Inflation does not represent an obstacle to lower interest rates.  Growth in unit labour costs - productivity adjusted wages growth - remains weak, private sector nominal wages are growing at their slowest rate on record, there is little sign that the depreciation of the Australian dollar has flowed through to higher prices of tradeable goods, inflation expectations are well anchored, the slide in oil prices pose a downside risk to headline inflation, and there is still considerable slack in the labour market .

Contrary to the RBA's view, it is the role of monetary policy to revive animal spirits, which have been dormant for three years now.  Also contrary to recent statements from Mr Stevens, policy easing at lower interest rates can be just as effective at boosting expectations of growth as policy easing at higher rates.   To the best of my knowledge, there is no theoretical support for the assertion that monetary policy is less potent at lower interest rates.  Further, the large scale asset purchases and forward guidance adopted by the US Federal Reserve, Bank of Japan and other central banks since the financial crisis offers ample evidence that the zero lower bound does not render monetary policy impotent.  Mr Stevens continues to under-estimate the power of monetary policy to revive growth and reduce unemployment.

The Yield Trade: More Than Meets the Eye

Many will interpret the RBA's adoption of an explicit easing bias as a harbinger for further out-performance of high yielding stocks.  At a time when term deposit rates continue to fall, the lure of high yielding stocks - particularly those accompanied by high levels of franking - is compelling.  But on closer inspection, high yielders have endured a period of under-performance in recent years.  Since the end of 2013, the low yielders have delivered an average portfolio return of 24%, well above the ASX200 (16%) and the highest yielding stocks (6%) - see chart.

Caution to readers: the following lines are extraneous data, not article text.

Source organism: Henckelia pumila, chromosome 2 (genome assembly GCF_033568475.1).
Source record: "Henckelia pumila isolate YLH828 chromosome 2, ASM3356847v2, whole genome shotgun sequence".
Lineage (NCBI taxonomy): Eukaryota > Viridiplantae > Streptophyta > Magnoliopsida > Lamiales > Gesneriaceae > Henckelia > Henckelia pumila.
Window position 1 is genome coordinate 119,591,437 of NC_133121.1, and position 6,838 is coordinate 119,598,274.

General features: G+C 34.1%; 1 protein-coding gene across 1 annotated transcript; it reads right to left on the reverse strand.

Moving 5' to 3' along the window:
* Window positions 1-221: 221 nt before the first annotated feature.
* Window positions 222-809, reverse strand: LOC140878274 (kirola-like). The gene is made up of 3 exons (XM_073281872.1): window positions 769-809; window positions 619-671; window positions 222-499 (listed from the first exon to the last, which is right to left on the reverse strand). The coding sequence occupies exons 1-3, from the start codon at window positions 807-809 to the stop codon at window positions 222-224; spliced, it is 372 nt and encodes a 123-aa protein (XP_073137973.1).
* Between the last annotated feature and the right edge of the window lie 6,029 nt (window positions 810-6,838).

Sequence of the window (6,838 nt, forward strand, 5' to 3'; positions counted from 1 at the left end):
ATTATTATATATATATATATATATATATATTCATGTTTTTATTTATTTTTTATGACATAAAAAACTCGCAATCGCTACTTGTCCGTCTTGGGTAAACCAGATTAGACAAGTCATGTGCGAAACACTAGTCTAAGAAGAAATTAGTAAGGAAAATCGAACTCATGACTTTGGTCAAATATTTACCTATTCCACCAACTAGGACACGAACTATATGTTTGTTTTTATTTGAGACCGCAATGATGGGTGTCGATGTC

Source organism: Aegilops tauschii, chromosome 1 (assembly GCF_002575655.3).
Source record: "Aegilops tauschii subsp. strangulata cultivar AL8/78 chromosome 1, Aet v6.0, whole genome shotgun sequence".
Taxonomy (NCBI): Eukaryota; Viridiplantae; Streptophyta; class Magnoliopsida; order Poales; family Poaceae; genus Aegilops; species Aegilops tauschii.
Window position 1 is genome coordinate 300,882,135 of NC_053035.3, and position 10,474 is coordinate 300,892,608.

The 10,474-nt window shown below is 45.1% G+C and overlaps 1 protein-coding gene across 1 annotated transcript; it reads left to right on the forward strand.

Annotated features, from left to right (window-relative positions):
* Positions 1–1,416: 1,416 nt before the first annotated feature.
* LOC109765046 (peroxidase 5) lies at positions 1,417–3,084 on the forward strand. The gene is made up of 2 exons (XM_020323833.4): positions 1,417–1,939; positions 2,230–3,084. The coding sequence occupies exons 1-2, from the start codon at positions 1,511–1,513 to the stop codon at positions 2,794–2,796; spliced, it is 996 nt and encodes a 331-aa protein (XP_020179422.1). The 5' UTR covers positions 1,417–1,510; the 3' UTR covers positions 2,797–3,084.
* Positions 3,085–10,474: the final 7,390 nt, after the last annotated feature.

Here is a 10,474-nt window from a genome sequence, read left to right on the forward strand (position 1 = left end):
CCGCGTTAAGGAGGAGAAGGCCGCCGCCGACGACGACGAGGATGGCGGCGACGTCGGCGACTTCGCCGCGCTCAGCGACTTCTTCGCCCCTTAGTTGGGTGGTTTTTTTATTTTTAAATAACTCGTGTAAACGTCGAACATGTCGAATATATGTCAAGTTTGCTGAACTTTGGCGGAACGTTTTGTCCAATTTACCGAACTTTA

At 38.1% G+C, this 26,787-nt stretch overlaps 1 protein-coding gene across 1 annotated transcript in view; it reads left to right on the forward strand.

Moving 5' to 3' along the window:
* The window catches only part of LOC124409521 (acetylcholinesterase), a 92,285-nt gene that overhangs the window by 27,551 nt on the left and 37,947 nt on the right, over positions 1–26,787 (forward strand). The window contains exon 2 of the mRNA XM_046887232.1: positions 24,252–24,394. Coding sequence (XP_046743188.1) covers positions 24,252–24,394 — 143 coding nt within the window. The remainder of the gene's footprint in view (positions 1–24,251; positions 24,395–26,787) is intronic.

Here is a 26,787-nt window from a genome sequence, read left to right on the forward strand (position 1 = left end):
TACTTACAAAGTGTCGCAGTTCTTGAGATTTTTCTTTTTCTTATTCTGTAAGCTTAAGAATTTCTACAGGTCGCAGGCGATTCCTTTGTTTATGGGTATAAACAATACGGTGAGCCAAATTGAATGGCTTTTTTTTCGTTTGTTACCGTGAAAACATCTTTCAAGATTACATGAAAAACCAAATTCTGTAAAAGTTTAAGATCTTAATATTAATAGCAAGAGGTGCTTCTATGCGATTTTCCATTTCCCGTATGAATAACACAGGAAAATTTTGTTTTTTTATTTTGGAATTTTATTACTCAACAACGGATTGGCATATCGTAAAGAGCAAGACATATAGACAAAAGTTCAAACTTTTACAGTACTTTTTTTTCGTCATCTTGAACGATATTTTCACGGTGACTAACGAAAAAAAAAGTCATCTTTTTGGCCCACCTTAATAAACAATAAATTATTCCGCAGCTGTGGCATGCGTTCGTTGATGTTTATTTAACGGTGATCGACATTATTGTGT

Valuation theory sheds some light on the poor performance of high yielders at a time when interest rates have declined.  A stock's dividend yield equals the expected discount rate (k) minus expected dividend growth  into perpetuity (g).  Holding g constant, valuation theory says that high yielders ought to be associated with higher risk and higher betas than low yielders.  It so happens that risk assets have fared worse than safe assets in recent years, at a time when investors have eschewed risk from their portfolios; emerging market equities for instance have underperformed and sovereign bond yields around the world have declined to record lows.  Thus, the shift towards safe assets has undermined the performance of high yielders.

Aside from what valuation theory says about the riskiness of high yielders, the pattern of price performance also suggests that investors perceive these stocks as riskier.  The average price performance over the past six months among the high yielders is -11%, well below the low yielders (+1%).  For investors seeking to invest in high yielding stocks with strong price momentum outside of the banks, utilities and REITs, only three candidates meet these criteria: CCL, IFL and JBH.  In a forthcoming report, Evidente will showcase a systematic approach for investors to measure and identify stocks with sustainably high yields.